Bush says House aiding 'trial lawyers' by not granting telco immunity
UPDATE: Feingold fires back at Bush's 'transparent fear mongering'
Growing increasingly frustrated at House Democrats' refusal to give him the authority he's demanded on terrorist-surveillance legislation, President Bush has resorted to using increasingly partisan and misleading rhetoric, immunity opponents charge.
The House is expected to vote Thursday on a bill to update the Foreign Intelligence Surveillance Act that does not include retroactive immunity for telecommunications companies that facilitated the warrantless surveillance of Americans. An immunity provision would spare these companies the burden of defending themselves in about 40 pending lawsuits alleging they violated customers' privacy rights.
Bush has insisted that the companies' actions were legal, but the administration has scuttled Congressional attempts to verify his "trust me" approach. His latest rhetorical flourish unearths one of the conservatives' favorite bogeymen -- "trial lawyers" -- to argue for immunity.
"The House bill may be good for class action trial lawyers, but it would be terrible for the United States," Bush said.
The president is turning up his rhetorical heat in the latest address. He made the same argument in a press conference two weeks ago. He used the less-charged descriptor, "plaintiff's attorneys," although he did say they were looking for a "financial gravy train."
Sen. Russ Feingold (D-WI), one of the leading immunity opponents in Congress, fired back after Bush's speech.
�The President�s fear-mongering and efforts to mislead the American people have become increasingly transparent," Feingold said in a prepared statement. "The House should continue to stand up to these tactics and decline to grant immunity to companies that allegedly cooperated in the president�s illegal warrantless wiretapping program. It is unacceptable that this administration seems to be more interested in avoiding all accountability for the program than it is in working with Congress to pass a bill that both allows us to aggressively go after suspected terrorists and protects the privacy of innocent Americans.�
The American Civil Liberties Union, which along with the Electronic Frontier Foundation is representing plaintiffs against the telecoms, has said the lawsuits are about protecting the constitution, not collecting a paycheck. And immunity opponents point out that if the telecoms really did act within the law, as Bush insists, they already are immune from prosecution.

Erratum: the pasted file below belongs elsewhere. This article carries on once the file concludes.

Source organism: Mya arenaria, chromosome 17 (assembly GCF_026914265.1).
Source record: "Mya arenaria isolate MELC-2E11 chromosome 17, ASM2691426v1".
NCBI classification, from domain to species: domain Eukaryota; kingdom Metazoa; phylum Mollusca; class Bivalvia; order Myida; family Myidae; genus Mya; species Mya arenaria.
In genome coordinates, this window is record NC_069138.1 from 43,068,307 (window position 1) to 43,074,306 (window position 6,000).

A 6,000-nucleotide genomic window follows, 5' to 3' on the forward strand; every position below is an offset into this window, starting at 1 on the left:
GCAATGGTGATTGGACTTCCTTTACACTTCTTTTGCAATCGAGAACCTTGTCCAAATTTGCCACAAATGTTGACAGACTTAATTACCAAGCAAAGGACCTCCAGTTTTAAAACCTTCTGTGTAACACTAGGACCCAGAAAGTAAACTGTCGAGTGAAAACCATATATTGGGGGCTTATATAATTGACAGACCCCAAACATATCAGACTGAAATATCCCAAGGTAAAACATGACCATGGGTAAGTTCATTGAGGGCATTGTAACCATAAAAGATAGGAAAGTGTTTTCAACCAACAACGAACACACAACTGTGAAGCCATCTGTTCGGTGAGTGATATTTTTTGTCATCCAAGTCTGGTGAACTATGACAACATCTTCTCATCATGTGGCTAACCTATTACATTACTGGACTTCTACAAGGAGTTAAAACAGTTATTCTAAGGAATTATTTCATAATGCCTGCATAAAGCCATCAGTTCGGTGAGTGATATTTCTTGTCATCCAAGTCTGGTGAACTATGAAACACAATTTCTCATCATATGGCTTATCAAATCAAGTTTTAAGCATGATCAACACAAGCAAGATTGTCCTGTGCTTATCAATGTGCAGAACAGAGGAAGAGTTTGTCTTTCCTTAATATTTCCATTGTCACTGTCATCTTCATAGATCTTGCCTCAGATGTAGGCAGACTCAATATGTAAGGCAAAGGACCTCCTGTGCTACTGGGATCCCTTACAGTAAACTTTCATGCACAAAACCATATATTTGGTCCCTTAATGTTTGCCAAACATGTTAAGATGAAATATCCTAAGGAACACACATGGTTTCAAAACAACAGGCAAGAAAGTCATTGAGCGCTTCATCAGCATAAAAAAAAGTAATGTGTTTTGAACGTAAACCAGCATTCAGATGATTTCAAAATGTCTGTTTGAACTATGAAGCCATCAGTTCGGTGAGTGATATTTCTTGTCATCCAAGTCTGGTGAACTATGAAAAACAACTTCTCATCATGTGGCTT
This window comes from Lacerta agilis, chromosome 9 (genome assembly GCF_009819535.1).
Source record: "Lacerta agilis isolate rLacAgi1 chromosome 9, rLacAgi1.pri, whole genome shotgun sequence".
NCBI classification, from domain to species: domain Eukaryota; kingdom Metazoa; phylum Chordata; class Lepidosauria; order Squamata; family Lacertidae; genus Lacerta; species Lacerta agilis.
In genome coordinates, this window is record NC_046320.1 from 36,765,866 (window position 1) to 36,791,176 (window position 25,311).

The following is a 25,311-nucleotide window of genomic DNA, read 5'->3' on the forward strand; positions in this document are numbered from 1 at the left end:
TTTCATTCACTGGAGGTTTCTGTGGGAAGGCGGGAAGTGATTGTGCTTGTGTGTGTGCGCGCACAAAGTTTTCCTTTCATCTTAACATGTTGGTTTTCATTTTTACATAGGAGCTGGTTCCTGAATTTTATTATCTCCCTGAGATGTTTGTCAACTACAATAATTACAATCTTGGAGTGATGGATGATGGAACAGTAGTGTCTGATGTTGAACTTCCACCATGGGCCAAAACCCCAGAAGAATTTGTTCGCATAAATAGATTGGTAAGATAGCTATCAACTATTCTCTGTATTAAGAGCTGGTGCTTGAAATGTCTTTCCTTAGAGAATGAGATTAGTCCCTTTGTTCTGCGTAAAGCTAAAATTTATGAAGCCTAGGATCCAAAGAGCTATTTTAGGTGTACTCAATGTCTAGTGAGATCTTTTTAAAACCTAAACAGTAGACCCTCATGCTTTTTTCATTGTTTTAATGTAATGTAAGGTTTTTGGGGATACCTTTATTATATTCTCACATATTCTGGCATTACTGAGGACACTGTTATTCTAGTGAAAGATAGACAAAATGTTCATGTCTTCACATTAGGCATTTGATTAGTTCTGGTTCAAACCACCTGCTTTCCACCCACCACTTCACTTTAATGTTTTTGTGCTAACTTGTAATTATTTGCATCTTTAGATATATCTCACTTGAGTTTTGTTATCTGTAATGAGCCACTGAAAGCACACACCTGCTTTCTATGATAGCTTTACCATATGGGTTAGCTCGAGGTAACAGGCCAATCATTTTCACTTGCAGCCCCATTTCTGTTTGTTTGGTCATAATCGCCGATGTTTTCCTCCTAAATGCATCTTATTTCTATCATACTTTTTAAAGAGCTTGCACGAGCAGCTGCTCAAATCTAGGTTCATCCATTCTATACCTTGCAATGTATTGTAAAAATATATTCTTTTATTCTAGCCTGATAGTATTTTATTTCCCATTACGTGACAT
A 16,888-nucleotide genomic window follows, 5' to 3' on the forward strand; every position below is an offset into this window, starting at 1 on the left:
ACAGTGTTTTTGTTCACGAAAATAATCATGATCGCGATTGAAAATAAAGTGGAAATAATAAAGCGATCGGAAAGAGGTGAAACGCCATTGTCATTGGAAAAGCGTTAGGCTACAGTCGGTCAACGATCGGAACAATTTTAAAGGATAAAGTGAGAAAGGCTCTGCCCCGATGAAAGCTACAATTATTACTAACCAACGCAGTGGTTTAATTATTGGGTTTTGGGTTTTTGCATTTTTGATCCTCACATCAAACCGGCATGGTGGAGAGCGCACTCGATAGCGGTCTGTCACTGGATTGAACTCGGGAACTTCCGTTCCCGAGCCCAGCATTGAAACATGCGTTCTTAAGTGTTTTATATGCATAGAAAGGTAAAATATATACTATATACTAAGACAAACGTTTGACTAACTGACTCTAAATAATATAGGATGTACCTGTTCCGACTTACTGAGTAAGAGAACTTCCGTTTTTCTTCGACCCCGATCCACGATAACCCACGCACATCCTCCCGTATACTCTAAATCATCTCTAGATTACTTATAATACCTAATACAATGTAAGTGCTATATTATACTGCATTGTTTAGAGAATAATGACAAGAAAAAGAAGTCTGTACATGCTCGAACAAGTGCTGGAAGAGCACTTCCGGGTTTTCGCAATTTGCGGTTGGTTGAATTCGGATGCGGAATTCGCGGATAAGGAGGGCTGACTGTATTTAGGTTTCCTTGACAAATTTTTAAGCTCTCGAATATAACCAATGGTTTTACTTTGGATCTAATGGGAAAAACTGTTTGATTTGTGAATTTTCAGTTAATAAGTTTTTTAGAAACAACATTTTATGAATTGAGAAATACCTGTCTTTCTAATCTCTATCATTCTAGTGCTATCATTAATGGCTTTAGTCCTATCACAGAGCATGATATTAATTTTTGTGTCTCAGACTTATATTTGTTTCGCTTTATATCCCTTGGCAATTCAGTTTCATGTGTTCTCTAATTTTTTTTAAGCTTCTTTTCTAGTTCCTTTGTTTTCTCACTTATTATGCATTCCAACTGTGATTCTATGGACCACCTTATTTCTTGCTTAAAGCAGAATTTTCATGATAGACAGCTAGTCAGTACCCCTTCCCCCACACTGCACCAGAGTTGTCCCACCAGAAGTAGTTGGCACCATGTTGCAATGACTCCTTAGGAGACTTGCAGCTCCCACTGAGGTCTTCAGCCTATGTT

"It's critical to emphasize ... that the telecoms already have immunity under existing statutes, even if they broke the law, as long as they obtained from the Attorney General certifications that the warrantless surveillance requests were legal," writes Glenn Greenwald, who has closely followed the FISA debate (emphasis in original). "If the telecoms really did obtain those certifications -- and it's extremely unlikely that they did -- then all they ever had to do was just show them to the court and they would be immune."
The House bill seeks a compromise over how telecoms will approach their court battles that stops short of a full grant of retroactive immunity.
But they offered the companies an olive branch: the chance to use classified government documents to defend themselves in court.
House Democratic leaders unveiled a bill that they hoped would bridge the gap between the electronic surveillance bill passed by the Senate last month and a rival version the House approved last fall.
The House bill also would create a bipartisan commission, modeled after the 9/11 Commission, to investigate the Bush administration's secret wiretapping program.
Sticking to his all-or-nothing approach to updating the surveillance law, Bush panned all of those proposals, and he continued to claim that the US was more vulnerable because the FISA expansion remained in limbo. (The president earlier pledged to veto a temporary measure aimed at closing those so-called vital gaps.)
He called on the House not to leave tomorrow for its Easter recess without passing a FISA bill identical to one already passed in the Senate, where a dozen Democrats joined Republicans in giving Bush everything he wanted.
This video is from CNN's Newsroom, broadcast March 13, 2008.